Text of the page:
Gravis Law may not be a big-city law firm, but that doesn't stop it from offering much of the same legal service for less cost. Is this the model for the future of midsize law?
One of the most innovative midsize law firm models is blooming in an unexpected location: the Tri-Cities area of Washington state, home to about 400,000 residents and just a couple hours east of both Seattle and Portland. But the Tri-Cities headquarters of Gravis Law is just the quickly growing hub of a network of offices across five states.
Brett Spooner formed Gravis fresh out of law school in 2013 and was soon joined by Asa LaMusga. Their ambitions soon encountered what many before them had discovered — that scaling a midsize firm is fraught with challenges. “There’s a lot of 5- to 6-attorney firms across mid- to rural America and the behemoth big law that vertically integrate major markets — with no middle territory,” says Spooner. “A lot of our peers were struggling with the business infrastructure, because it just doesn’t scale.”
But growth — whether organic or by acquisition — has its own challenges. To combat these, Gravis has systematically developed what Spooner describes as almost a “franchise” model, a finely tuned combination of processes, technology, and strategies. Having grown to more than 50 attorneys, the firm expects to more than double its attorney and office count within three years.
Gravis’s 17 offices currently stretch from the Pacific Northwest to Michigan and Florida and are strategically located mostly outside of high-cost major metropolitan areas. While the firm has offices in Seattle, Spokane, and Boise, they are staffed only with a few senior advisors and sales people. Matters in those offices are mostly handled in the firm’s lower-cost branches. “We do a lot of work out of Seattle and other major markets, but at a fraction of the price of classic big law firms in those markets,” explains Spooner.
Having the bulk of its attorneys and support staff in communities remarkably similar to the Tri-Cities — such as Whitefish, Mont., and Muskegon, Mich. — enables Gravis to offer competitive wages that provide comfortable living while avoiding the billed hours pressure of what Spooner describes as “the hamster wheel of death of Big Law.”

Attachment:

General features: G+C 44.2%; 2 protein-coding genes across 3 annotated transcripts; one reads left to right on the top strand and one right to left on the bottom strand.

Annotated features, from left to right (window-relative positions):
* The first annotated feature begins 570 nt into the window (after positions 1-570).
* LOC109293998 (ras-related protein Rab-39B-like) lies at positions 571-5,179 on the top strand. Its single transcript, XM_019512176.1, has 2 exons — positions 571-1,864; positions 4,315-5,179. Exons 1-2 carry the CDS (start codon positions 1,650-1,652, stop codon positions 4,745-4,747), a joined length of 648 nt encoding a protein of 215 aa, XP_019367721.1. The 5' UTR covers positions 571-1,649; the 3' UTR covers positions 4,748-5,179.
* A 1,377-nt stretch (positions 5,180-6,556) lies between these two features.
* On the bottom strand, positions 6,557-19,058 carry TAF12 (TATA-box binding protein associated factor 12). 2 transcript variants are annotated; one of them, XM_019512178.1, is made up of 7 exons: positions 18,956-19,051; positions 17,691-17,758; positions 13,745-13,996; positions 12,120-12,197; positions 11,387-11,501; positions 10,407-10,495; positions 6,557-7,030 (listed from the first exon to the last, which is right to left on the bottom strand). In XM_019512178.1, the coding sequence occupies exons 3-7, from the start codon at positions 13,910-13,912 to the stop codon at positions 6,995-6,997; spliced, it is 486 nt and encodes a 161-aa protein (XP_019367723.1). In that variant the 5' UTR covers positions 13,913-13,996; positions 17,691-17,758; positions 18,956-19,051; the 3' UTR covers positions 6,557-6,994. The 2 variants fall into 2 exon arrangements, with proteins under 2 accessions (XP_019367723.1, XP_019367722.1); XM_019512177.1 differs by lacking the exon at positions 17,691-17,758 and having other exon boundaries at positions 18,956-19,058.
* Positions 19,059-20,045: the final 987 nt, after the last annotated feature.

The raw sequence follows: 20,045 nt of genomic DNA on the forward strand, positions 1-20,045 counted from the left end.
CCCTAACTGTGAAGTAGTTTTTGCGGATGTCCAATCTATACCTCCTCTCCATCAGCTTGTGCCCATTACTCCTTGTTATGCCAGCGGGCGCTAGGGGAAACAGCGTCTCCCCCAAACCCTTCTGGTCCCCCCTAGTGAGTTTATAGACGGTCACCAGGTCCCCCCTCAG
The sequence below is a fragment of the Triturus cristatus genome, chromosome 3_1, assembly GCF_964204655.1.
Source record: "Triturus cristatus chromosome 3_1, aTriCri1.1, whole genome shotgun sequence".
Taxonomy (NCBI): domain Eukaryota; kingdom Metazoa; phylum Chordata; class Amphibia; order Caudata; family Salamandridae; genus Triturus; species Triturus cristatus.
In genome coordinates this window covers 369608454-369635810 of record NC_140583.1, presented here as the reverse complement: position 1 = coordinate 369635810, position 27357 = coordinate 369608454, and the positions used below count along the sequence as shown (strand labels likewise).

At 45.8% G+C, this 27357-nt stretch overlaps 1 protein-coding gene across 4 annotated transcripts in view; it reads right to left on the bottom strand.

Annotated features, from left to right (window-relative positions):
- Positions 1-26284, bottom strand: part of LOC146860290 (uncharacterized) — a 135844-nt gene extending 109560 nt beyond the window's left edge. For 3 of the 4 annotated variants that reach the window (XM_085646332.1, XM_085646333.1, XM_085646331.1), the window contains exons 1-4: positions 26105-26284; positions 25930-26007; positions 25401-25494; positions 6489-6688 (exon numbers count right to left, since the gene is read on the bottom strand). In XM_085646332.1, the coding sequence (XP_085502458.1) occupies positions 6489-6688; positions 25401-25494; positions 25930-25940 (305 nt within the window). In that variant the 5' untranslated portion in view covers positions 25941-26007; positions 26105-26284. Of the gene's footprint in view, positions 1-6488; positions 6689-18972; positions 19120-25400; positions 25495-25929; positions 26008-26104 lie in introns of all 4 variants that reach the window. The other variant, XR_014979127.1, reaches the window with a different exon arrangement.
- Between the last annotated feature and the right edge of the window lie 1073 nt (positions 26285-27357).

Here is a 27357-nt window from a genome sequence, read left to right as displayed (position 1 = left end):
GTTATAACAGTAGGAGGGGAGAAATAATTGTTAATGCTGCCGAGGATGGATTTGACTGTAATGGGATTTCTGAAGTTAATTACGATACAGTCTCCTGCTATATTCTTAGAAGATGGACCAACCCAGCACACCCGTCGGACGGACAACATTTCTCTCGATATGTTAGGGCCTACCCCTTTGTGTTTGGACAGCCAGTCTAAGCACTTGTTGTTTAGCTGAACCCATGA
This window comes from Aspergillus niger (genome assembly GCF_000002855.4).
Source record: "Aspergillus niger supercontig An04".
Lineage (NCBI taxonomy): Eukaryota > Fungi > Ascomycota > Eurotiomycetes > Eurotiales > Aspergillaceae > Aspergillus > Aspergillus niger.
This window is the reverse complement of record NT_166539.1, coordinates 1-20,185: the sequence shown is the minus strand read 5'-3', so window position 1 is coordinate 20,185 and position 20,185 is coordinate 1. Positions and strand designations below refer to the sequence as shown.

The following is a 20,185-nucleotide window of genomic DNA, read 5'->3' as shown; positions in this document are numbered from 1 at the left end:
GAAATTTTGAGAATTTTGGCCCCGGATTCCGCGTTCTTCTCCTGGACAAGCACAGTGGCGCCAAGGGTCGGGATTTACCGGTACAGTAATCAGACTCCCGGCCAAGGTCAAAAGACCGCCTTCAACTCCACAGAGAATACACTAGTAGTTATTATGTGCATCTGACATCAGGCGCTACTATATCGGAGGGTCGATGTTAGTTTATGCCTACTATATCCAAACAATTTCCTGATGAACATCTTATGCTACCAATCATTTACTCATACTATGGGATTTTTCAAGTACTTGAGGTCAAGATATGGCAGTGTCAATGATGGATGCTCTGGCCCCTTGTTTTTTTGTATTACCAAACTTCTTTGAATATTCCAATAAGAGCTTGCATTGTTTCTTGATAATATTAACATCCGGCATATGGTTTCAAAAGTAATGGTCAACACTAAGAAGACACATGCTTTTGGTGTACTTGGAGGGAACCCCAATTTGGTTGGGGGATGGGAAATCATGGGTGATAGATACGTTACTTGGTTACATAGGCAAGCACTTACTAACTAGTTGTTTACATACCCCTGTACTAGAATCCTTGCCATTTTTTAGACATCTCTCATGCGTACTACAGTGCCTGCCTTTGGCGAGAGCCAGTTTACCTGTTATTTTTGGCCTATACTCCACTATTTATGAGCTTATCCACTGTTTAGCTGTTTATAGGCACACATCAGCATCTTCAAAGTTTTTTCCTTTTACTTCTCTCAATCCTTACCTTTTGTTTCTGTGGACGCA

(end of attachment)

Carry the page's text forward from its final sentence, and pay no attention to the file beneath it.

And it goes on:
But the favorable cost model is only part of the story.
“Everything is agile,” LaMusga says. “We systematize everything — our onboarding process, marketing, IT, communications, all of the back office. We developed our own case management software to suit our needs, and all of our software is highly integrated — CRM, finance, business analytics.” This not only reduces costs and improves efficiency, but it provides a more consistent experience for clients across Gravis Law’s network.
The firm combines cutting-edge digital marketing with high-touch client services and community involvement, tracking every dollar of marketing spend from budget to conversion and ROI through advanced analytics. Understanding those costs and investments is clearly a priority, says LaMusga. “We make it a point to know our marketing data better than most major corporations can.”
Despite its ability to compete for big city business, Gravis stresses its hometown roots and commitment to its communities, and its website proudly proclaims the firm’s investment in each local community. Even with the rapid industry-wide adoption of remote working, having a brick and mortar presence in these communities still matters to the firm, and attorneys are heavily involved in community events and civic boards.
“I think the end result is empowering trusted advisors with the tools and infrastructure to be a real partner to the client,” says Spooner. “They can be more involved with the client and it’s not just about the document or the transaction. At the same time, we’re empowering lawyers with the technology, software, and infrastructure to do their best work.”
Gravis Law’s motto is Law: Uncomplicated, which applies equally to its client-centric focus as well as its streamlined approach to everything from its lean back office operations to its aggressive growth strategy — identify the right markets, adopt a highly systemized approach for talent and operations, provide a consistent customer experience staffed with attorneys and back office operations in lower-cost locations, all stitched all of it together with an advanced technology backbone.
Spooner and LaMusga firmly believe this creates a strong win-win for all involved: their clients, communities, and their attorneys. “We have corporate counsel teams that would look familiar if they worked in downtown Seattle, making as much or more than they did before, but with a better work-life balance,” says LaMusga.
Spooner and LaMusga say they hope Gravis Law’s model and similar models can disrupt the entire middle of the law firm market. “The truth is, we see a lot of firms lacking a viable pathway to either grow or pass the firm on to the next generation or both,” notes Spooner. “This segment needs to find new ways forward or it could wither and fade.”